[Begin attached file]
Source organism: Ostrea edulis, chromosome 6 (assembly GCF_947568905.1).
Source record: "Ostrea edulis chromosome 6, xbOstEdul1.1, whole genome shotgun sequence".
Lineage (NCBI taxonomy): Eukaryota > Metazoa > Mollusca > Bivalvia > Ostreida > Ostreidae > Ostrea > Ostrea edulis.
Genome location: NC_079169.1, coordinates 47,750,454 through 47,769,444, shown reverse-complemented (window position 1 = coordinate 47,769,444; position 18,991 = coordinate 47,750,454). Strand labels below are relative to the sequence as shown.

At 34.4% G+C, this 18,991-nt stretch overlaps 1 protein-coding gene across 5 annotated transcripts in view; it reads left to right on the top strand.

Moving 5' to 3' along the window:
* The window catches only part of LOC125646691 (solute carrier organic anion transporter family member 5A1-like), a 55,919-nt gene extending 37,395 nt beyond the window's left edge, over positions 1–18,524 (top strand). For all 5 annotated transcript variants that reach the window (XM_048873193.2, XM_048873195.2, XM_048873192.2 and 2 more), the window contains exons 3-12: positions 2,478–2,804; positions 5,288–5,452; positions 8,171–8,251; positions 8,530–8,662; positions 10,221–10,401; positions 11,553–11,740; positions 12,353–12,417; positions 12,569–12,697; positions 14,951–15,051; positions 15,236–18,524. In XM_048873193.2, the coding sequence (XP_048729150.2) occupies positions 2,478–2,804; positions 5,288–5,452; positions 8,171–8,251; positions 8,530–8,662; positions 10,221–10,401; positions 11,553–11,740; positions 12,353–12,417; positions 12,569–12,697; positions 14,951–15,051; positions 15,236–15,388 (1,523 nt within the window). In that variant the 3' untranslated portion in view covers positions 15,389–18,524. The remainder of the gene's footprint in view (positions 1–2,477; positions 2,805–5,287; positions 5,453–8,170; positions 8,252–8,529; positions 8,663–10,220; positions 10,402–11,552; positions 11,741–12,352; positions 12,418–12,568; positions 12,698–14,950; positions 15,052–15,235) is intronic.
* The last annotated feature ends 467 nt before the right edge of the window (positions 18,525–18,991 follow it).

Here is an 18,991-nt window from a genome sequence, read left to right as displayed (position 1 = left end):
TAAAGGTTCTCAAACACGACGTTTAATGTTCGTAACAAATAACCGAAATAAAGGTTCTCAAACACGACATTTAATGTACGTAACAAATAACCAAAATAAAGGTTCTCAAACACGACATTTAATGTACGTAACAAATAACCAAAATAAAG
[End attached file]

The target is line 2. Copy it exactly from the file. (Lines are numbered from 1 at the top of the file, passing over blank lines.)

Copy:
Source record: "Ostrea edulis chromosome 6, xbOstEdul1.1, whole genome shotgun sequence".